# What is the use of Schwinger-Keldysh formalism?

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In non-equilibrium statistical mechanics, there is this formidable formalism, called the Schwinger-Keldysh formalism. I have read about it, and I understand what it is.

However, what I what to know is if there are any concrete applications of this formalism that give answers that cannot be obtained by other techniques? For example, in calculating transport coefficients, are there problems that can be solved by Schwinger-Keldysh that cannot be solved by using the Boltzmann equation or the Kubo formula?

This post imported from StackExchange Physics at 2017-07-02 10:56 (UTC), posted by SE-user Raghu Mahajan

asked Mar 9, 2015
edited Jul 2, 2017

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In my opinion, the reason to be of the Keldysh formalism is that it is the way to write a path integral for non-equilibrium quantum systems. It provides an action which can be used to sample paths for out-of-equilibrium systems. This is great because it opens the door to the huge toolbox of equilibrium quantum field theory to non-equilibrium problems. I can give four examples that I know well. I am sure that there are many more.

• The 2PI formalism was used in this, this and more recently this work. Non-equilibrium steady states are studied. The 2PI formalism makes it possible to re-sum an infinite series of diagrams and extract some kind of non-perturbative quantum Boltzmann equation. The collision integrals are then analysed and non-trivial scaling relations are extracted for the steady-state.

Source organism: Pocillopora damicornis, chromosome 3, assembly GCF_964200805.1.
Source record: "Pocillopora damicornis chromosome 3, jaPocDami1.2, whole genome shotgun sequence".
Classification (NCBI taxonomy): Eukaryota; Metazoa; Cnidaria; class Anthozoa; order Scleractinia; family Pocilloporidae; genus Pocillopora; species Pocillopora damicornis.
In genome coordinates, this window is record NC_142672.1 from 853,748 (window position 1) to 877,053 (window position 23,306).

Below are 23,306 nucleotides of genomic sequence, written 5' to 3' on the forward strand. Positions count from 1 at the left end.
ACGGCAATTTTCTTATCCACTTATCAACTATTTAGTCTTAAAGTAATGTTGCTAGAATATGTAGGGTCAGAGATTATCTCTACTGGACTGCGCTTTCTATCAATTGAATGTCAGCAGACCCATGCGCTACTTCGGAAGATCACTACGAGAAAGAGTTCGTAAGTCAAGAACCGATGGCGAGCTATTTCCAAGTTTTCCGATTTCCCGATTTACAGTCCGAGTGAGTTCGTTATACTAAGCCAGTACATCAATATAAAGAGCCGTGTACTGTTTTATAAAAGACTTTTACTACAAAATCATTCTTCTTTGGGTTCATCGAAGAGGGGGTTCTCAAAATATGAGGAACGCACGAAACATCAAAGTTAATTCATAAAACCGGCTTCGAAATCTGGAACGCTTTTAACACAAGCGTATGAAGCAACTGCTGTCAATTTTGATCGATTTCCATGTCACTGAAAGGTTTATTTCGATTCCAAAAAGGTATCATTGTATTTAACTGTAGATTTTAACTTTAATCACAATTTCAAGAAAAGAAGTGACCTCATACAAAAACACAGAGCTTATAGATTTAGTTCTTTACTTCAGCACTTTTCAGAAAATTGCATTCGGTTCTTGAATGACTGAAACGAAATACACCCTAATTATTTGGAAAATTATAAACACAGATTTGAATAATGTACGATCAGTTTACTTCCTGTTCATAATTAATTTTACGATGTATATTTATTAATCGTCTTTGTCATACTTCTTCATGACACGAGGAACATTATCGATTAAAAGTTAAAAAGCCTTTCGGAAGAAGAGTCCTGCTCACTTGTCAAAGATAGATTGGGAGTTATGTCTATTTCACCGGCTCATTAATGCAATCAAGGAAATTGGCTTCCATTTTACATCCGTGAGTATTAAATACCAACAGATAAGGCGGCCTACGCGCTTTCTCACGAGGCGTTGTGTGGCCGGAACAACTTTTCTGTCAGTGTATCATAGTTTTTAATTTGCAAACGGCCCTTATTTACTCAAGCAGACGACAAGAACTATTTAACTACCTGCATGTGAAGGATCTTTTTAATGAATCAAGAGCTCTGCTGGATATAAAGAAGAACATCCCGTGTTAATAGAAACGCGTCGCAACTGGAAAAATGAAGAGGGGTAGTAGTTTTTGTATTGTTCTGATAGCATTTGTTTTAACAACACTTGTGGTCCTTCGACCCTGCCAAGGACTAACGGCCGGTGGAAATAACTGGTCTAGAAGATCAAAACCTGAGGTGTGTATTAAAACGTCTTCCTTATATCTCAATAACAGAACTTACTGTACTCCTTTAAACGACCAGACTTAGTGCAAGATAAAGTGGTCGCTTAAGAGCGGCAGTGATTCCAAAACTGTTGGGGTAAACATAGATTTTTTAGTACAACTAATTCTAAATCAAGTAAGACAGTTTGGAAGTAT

• A very interesting parallel is made in between the Keldysn and Martin-Siggia-Rose / Janssen-DeDominicis (MSR) formalisms here. MSR tell us how to write a path integral for classical stochastic systems of differential equations. In this work the term that makes the Keldysh path integral different from the action obtained within MSR is identified. Then one can tell if a system is quantum or classical by finding out if this terms plays an important role or not.

• In this paper, the property of being at thermal equilibrium is identified as a symmetry of the Keldysh action. The Keldysh formalism provides an action that is very general and can be used in any non-equilibrium situation. If the system reaches a steady state, this one may or may not follow a Gibbs distribution. It may or may not obey a fluctuation-dissipation theorem. These properties are hard to test for since they involve all the correlation functions of the system. Instead this work tells us that if the Keldysh action has the appropriate symmetry, then it is in thermal equilibrium. The fluctuation-dissipation relations even come out as Ward identities.

• Renormalisation Group methods become available. In particular, the Functional Renormalisation Group is used here, here and more recently here. This makes it possible to study quantitatively far-from-equilibrium criticality. In particular, non-equilibrium critical exponents are computed.

This post imported from StackExchange Physics at 2017-07-02 10:56 (UTC), posted by SE-user Steven Mathey
answered Sep 27, 2015 by (350 points)

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